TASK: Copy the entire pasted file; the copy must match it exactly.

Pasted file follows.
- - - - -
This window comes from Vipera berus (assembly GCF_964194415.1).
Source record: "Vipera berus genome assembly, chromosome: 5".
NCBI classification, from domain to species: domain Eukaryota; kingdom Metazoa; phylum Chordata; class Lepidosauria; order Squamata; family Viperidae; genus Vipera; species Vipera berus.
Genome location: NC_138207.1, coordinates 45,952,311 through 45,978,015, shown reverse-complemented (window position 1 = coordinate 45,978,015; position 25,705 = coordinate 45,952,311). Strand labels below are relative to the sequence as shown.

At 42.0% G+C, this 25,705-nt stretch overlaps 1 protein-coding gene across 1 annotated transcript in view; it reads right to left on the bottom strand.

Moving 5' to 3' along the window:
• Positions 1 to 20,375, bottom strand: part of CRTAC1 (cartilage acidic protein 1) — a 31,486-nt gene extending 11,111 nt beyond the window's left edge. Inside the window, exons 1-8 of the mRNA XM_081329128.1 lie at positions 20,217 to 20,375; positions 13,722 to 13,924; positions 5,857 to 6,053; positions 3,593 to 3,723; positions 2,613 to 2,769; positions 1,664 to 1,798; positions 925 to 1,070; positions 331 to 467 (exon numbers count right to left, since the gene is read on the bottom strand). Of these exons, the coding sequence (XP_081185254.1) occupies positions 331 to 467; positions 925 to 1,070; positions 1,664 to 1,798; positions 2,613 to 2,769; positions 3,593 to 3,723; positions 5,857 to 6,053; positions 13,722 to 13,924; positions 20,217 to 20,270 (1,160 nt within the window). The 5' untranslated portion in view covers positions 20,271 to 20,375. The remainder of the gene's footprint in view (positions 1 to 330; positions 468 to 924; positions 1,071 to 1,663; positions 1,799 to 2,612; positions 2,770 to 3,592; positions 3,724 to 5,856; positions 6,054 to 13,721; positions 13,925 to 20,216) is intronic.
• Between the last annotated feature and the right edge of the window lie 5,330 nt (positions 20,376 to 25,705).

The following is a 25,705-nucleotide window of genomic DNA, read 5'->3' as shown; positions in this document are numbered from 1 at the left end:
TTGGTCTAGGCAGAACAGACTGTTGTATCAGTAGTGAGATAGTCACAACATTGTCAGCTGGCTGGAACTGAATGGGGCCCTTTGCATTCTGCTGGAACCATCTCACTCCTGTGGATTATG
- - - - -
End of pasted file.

This window comes from Vipera berus (assembly GCF_964194415.1).
Source record: "Vipera berus genome assembly, chromosome: 5".
NCBI classification, from domain to species: domain Eukaryota; kingdom Metazoa; phylum Chordata; class Lepidosauria; order Squamata; family Viperidae; genus Vipera; species Vipera berus.
Genome location: NC_138207.1, coordinates 45,952,311 through 45,978,015, shown reverse-complemented (window position 1 = coordinate 45,978,015; position 25,705 = coordinate 45,952,311). Strand labels below are relative to the sequence as shown.

At 42.0% G+C, this 25,705-nt stretch overlaps 1 protein-coding gene across 1 annotated transcript in view; it reads right to left on the bottom strand.

Moving 5' to 3' along the window:
• Positions 1 to 20,375, bottom strand: part of CRTAC1 (cartilage acidic protein 1) — a 31,486-nt gene extending 11,111 nt beyond the window's left edge. Inside the window, exons 1-8 of the mRNA XM_081329128.1 lie at positions 20,217 to 20,375; positions 13,722 to 13,924; positions 5,857 to 6,053; positions 3,593 to 3,723; positions 2,613 to 2,769; positions 1,664 to 1,798; positions 925 to 1,070; positions 331 to 467 (exon numbers count right to left, since the gene is read on the bottom strand). Of these exons, the coding sequence (XP_081185254.1) occupies positions 331 to 467; positions 925 to 1,070; positions 1,664 to 1,798; positions 2,613 to 2,769; positions 3,593 to 3,723; positions 5,857 to 6,053; positions 13,722 to 13,924; positions 20,217 to 20,270 (1,160 nt within the window). The 5' untranslated portion in view covers positions 20,271 to 20,375. The remainder of the gene's footprint in view (positions 1 to 330; positions 468 to 924; positions 1,071 to 1,663; positions 1,799 to 2,612; positions 2,770 to 3,592; positions 3,724 to 5,856; positions 6,054 to 13,721; positions 13,925 to 20,216) is intronic.
• Between the last annotated feature and the right edge of the window lie 5,330 nt (positions 20,376 to 25,705).

The following is a 25,705-nucleotide window of genomic DNA, read 5'->3' as shown; positions in this document are numbered from 1 at the left end:
TTGGTCTAGGCAGAACAGACTGTTGTATCAGTAGTGAGATAGTCACAACATTGTCAGCTGGCTGGAACTGAATGGGGCCCTTTGCATTCTGCTGGAACCATCTCACTCCTGTGGATTATG